The Bahamanian military is the Royal Bahamas Defence Force (RBDF), the navy of the Bahamas which includes a land unit called Commando Squadron (Regiment) and an Air Wing (Air Force). Under the Defence Act, the RBDF has been mandated, in the name of the Queen, to defend the Bahamas, protect its territorial integrity, patrol its waters, provide assistance and relief in times of disaster, maintain order in conjunction with the law enforcement agencies of the Bahamas, and carry out any such duties as determined by the National Security Council. The Defence Force is also a member of the Caribbean Community (CARICOM)'s Regional Security Task Force.
The RBDF came into existence on 31 March 1980. Their duties include defending the Bahamas, stopping drug smuggling, illegal immigration and poaching, and providing assistance to mariners. The Defence Force has a fleet of 26 coastal and inshore patrol craft along with 3 aircraft and over 1,100 personnel including 65 officers and 74 women.
The districts of the Bahamas provide a system of local government everywhere except New Providence (which holds 70% of the national population), whose affairs are handled directly by the central government. In 1996, the Bahamian Parliament passed the "Local Government Act" to facilitate the establishment of Family Island Administrators, Local Government Districts, Local District Councillors and Local Town Committees for the various island communities. The overall goal of this act is to allow the various elected leaders to govern and oversee the affairs of their respective districts without the interference of Central Government. In total, there are 32 districts, with elections being held every five years. There are 110 Councillors and 281 Town Committee members are elected to represent the various districts.
Each Councillor or Town Committee member is responsible for the proper use of public funds for the maintenance and development of their constituency.
The Bahamas uses drive-on-the-Left traffic rules throughout the Commonwealth.
The districts other than New Providence are:
The Bahamian flag was adopted in 1973. Its colours symbolise the strength of the Bahamian people; its design reflects aspects of the natural environment (sun and sea) and economic and social development. The flag is a black equilateral triangle against the mast, superimposed on a horizontal background made up of three equal stripes of aquamarine, gold and aquamarine.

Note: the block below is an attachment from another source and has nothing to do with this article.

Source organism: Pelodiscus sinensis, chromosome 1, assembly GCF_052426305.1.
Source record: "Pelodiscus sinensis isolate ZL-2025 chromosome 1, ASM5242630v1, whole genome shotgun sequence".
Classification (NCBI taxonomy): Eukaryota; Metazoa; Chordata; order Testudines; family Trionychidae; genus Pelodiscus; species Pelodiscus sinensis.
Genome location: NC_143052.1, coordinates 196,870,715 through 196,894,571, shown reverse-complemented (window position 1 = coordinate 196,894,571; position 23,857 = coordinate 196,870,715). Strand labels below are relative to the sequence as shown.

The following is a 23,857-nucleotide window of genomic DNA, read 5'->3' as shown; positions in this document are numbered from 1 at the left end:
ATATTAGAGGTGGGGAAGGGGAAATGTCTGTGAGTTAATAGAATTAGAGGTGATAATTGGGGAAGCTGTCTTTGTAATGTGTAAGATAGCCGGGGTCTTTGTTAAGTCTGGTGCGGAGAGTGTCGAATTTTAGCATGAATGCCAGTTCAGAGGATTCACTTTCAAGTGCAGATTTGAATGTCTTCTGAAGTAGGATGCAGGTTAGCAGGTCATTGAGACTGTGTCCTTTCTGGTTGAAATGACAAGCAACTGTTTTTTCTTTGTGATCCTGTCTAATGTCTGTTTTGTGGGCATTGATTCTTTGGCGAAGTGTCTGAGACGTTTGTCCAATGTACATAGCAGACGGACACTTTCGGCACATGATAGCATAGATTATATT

The coat of arms of the Bahamas contains a shield with the national symbols as its focal point. The shield is supported by a marlin and a flamingo, which are the national animals of the Bahamas. The flamingo is located on the land, and the marlin on the sea, indicating the geography of the islands.
On top of the shield is a conch shell, which represents the varied marine life of the island chain. The conch shell rests on a helmet. Below this is the actual shield, the main symbol of which is a ship representing the Santa María of Christopher Columbus, shown sailing beneath the sun. Along the bottom, below the shield appears a banner upon which is the national motto:
"Forward, Upward, Onward Together."
The yellow elder was chosen as the national flower of the Bahamas because it is native to the Bahama islands, and it blooms throughout the year.
Selection of the yellow elder over many other flowers was made through the combined popular vote of members of all four of New Providence's garden clubs of the 1970s—the Nassau Garden Club, the Carver Garden Club, the International Garden Club and the YWCA Garden Club.
They reasoned that other flowers grown there—such as the bougainvillea, hibiscus and poinciana—had already been chosen as the national flowers of other countries. The yellow elder, on the other hand, was unclaimed by other countries (although it is now also the national flower of the United States Virgin Islands) and also the yellow elder is native to the family islands.
By the terms of GDP per capita, the Bahamas is one of the richest countries in the Americas. It was revealed in the Panama Papers that The Bahamas is the jurisdiction with the most offshore entities or companies.
The Bahamas relies on tourism to generate most of its economic activity. Tourism as an industry not only accounts for over 60% of the Bahamian GDP, but provides jobs for more than half the country's workforce. The Bahamas attracted 5.8 million visitors in 2012, more than 70% of whom were cruise visitors.